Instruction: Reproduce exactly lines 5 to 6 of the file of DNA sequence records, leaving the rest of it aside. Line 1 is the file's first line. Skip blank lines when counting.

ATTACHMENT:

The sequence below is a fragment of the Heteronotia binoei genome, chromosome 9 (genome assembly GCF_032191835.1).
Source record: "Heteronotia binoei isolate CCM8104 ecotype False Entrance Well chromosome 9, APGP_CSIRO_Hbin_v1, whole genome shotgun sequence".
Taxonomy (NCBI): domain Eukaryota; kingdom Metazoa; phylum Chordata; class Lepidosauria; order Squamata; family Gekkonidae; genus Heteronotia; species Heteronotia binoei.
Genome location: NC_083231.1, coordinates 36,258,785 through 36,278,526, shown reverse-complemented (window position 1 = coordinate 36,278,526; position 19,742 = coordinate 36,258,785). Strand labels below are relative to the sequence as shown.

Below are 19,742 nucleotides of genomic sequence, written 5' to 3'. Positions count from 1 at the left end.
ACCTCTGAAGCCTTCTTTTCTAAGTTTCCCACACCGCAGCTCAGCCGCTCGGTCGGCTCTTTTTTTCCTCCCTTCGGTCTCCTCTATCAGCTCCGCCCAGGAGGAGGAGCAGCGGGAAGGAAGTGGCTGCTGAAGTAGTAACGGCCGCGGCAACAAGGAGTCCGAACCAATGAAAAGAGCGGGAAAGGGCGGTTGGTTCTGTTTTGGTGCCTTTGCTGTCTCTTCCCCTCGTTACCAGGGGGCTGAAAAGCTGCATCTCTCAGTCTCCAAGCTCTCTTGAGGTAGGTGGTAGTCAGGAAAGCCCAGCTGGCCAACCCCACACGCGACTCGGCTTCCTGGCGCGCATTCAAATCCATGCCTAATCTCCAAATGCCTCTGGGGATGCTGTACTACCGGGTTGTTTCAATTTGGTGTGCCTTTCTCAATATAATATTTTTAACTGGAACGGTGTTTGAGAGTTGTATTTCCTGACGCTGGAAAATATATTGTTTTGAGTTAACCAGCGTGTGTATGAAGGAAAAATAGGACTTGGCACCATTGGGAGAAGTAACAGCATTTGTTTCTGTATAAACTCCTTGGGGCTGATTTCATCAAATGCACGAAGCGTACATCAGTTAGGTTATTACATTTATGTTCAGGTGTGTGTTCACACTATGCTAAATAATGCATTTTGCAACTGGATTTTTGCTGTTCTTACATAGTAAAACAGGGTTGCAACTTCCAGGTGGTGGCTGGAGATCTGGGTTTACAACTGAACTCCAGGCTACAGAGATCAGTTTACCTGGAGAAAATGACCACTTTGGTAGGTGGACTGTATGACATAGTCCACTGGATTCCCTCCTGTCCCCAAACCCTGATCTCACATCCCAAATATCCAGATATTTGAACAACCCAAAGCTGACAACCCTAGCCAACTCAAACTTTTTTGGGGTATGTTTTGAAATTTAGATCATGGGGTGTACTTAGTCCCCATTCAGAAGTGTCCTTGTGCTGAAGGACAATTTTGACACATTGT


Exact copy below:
Below are 19,742 nucleotides of genomic sequence, written 5' to 3'. Positions count from 1 at the left end.
ACCTCTGAAGCCTTCTTTTCTAAGTTTCCCACACCGCAGCTCAGCCGCTCGGTCGGCTCTTTTTTTCCTCCCTTCGGTCTCCTCTATCAGCTCCGCCCAGGAGGAGGAGCAGCGGGAAGGAAGTGGCTGCTGAAGTAGTAACGGCCGCGGCAACAAGGAGTCCGAACCAATGAAAAGAGCGGGAAAGGGCGGTTGGTTCTGTTTTGGTGCCTTTGCTGTCTCTTCCCCTCGTTACCAGGGGGCTGAAAAGCTGCATCTCTCAGTCTCCAAGCTCTCTTGAGGTAGGTGGTAGTCAGGAAAGCCCAGCTGGCCAACCCCACACGCGACTCGGCTTCCTGGCGCGCATTCAAATCCATGCCTAATCTCCAAATGCCTCTGGGGATGCTGTACTACCGGGTTGTTTCAATTTGGTGTGCCTTTCTCAATATAATATTTTTAACTGGAACGGTGTTTGAGAGTTGTATTTCCTGACGCTGGAAAATATATTGTTTTGAGTTAACCAGCGTGTGTATGAAGGAAAAATAGGACTTGGCACCATTGGGAGAAGTAACAGCATTTGTTTCTGTATAAACTCCTTGGGGCTGATTTCATCAAATGCACGAAGCGTACATCAGTTAGGTTATTACATTTATGTTCAGGTGTGTGTTCACACTATGCTAAATAATGCATTTTGCAACTGGATTTTTGCTGTTCTTACATAGTAAAACAGGGTTGCAACTTCCAGGTGGTGGCTGGAGATCTGGGTTTACAACTGAACTCCAGGCTACAGAGATCAGTTTACCTGGAGAAAATGACCACTTTGGTAGGTGGACTGTATGACATAGTCCACTGGATTCCCTCCTGTCCCCAAACCCTGATCTCACATCCCAAATATCCAGATATTTGAACAACCCAAAGCTGACAACCCTAGCCAACTCAAACTTTTTTGGGGTATGTTTTGAAATTTAGATCATGGGGTGTACTTAGTCCCCATTCAGAAGTGTCCTTGTGCTGAAGGACAATTTTGACACATTGT